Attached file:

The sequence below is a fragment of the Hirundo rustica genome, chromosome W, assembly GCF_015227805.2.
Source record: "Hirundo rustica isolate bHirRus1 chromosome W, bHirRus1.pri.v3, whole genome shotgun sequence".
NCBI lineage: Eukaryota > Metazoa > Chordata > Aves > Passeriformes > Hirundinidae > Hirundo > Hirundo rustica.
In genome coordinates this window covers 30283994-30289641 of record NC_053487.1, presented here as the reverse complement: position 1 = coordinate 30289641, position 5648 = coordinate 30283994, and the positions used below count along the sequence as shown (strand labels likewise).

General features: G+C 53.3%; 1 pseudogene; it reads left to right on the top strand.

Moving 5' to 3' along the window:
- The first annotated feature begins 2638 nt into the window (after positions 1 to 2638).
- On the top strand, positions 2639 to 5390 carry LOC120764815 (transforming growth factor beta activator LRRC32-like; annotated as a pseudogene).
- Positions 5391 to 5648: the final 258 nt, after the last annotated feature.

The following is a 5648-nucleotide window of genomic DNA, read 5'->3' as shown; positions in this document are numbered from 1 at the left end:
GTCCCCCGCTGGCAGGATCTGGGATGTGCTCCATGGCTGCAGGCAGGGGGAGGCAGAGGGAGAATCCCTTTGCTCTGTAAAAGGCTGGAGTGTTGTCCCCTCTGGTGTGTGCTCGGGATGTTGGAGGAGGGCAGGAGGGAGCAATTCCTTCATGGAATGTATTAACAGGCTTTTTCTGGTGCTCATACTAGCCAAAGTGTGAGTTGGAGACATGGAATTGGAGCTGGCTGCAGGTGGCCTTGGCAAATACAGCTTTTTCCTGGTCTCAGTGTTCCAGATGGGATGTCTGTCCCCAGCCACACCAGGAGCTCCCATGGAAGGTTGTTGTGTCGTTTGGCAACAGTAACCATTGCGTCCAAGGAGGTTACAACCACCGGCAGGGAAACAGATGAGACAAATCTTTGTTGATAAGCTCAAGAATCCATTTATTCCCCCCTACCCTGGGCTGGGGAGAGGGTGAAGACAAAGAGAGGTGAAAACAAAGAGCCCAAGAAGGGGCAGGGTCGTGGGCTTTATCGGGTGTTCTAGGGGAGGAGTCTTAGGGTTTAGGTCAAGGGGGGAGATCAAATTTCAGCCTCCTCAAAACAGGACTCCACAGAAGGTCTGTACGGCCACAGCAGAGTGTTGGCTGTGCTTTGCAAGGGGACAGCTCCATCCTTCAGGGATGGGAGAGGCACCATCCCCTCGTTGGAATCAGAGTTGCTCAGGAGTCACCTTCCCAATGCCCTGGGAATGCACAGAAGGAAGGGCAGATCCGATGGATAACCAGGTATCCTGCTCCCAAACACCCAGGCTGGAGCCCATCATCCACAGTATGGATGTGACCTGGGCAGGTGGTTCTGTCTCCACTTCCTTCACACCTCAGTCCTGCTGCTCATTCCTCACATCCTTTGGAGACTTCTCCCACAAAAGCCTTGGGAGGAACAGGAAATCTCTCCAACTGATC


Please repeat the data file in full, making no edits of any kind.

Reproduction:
The sequence below is a fragment of the Hirundo rustica genome, chromosome W, assembly GCF_015227805.2.
Source record: "Hirundo rustica isolate bHirRus1 chromosome W, bHirRus1.pri.v3, whole genome shotgun sequence".
NCBI lineage: Eukaryota > Metazoa > Chordata > Aves > Passeriformes > Hirundinidae > Hirundo > Hirundo rustica.
In genome coordinates this window covers 30283994-30289641 of record NC_053487.1, presented here as the reverse complement: position 1 = coordinate 30289641, position 5648 = coordinate 30283994, and the positions used below count along the sequence as shown (strand labels likewise).

General features: G+C 53.3%; 1 pseudogene; it reads left to right on the top strand.

Moving 5' to 3' along the window:
- The first annotated feature begins 2638 nt into the window (after positions 1 to 2638).
- On the top strand, positions 2639 to 5390 carry LOC120764815 (transforming growth factor beta activator LRRC32-like; annotated as a pseudogene).
- Positions 5391 to 5648: the final 258 nt, after the last annotated feature.

The following is a 5648-nucleotide window of genomic DNA, read 5'->3' as shown; positions in this document are numbered from 1 at the left end:
GTCCCCCGCTGGCAGGATCTGGGATGTGCTCCATGGCTGCAGGCAGGGGGAGGCAGAGGGAGAATCCCTTTGCTCTGTAAAAGGCTGGAGTGTTGTCCCCTCTGGTGTGTGCTCGGGATGTTGGAGGAGGGCAGGAGGGAGCAATTCCTTCATGGAATGTATTAACAGGCTTTTTCTGGTGCTCATACTAGCCAAAGTGTGAGTTGGAGACATGGAATTGGAGCTGGCTGCAGGTGGCCTTGGCAAATACAGCTTTTTCCTGGTCTCAGTGTTCCAGATGGGATGTCTGTCCCCAGCCACACCAGGAGCTCCCATGGAAGGTTGTTGTGTCGTTTGGCAACAGTAACCATTGCGTCCAAGGAGGTTACAACCACCGGCAGGGAAACAGATGAGACAAATCTTTGTTGATAAGCTCAAGAATCCATTTATTCCCCCCTACCCTGGGCTGGGGAGAGGGTGAAGACAAAGAGAGGTGAAAACAAAGAGCCCAAGAAGGGGCAGGGTCGTGGGCTTTATCGGGTGTTCTAGGGGAGGAGTCTTAGGGTTTAGGTCAAGGGGGGAGATCAAATTTCAGCCTCCTCAAAACAGGACTCCACAGAAGGTCTGTACGGCCACAGCAGAGTGTTGGCTGTGCTTTGCAAGGGGACAGCTCCATCCTTCAGGGATGGGAGAGGCACCATCCCCTCGTTGGAATCAGAGTTGCTCAGGAGTCACCTTCCCAATGCCCTGGGAATGCACAGAAGGAAGGGCAGATCCGATGGATAACCAGGTATCCTGCTCCCAAACACCCAGGCTGGAGCCCATCATCCACAGTATGGATGTGACCTGGGCAGGTGGTTCTGTCTCCACTTCCTTCACACCTCAGTCCTGCTGCTCATTCCTCACATCCTTTGGAGACTTCTCCCACAAAAGCCTTGGGAGGAACAGGAAATCTCTCCAACTGATC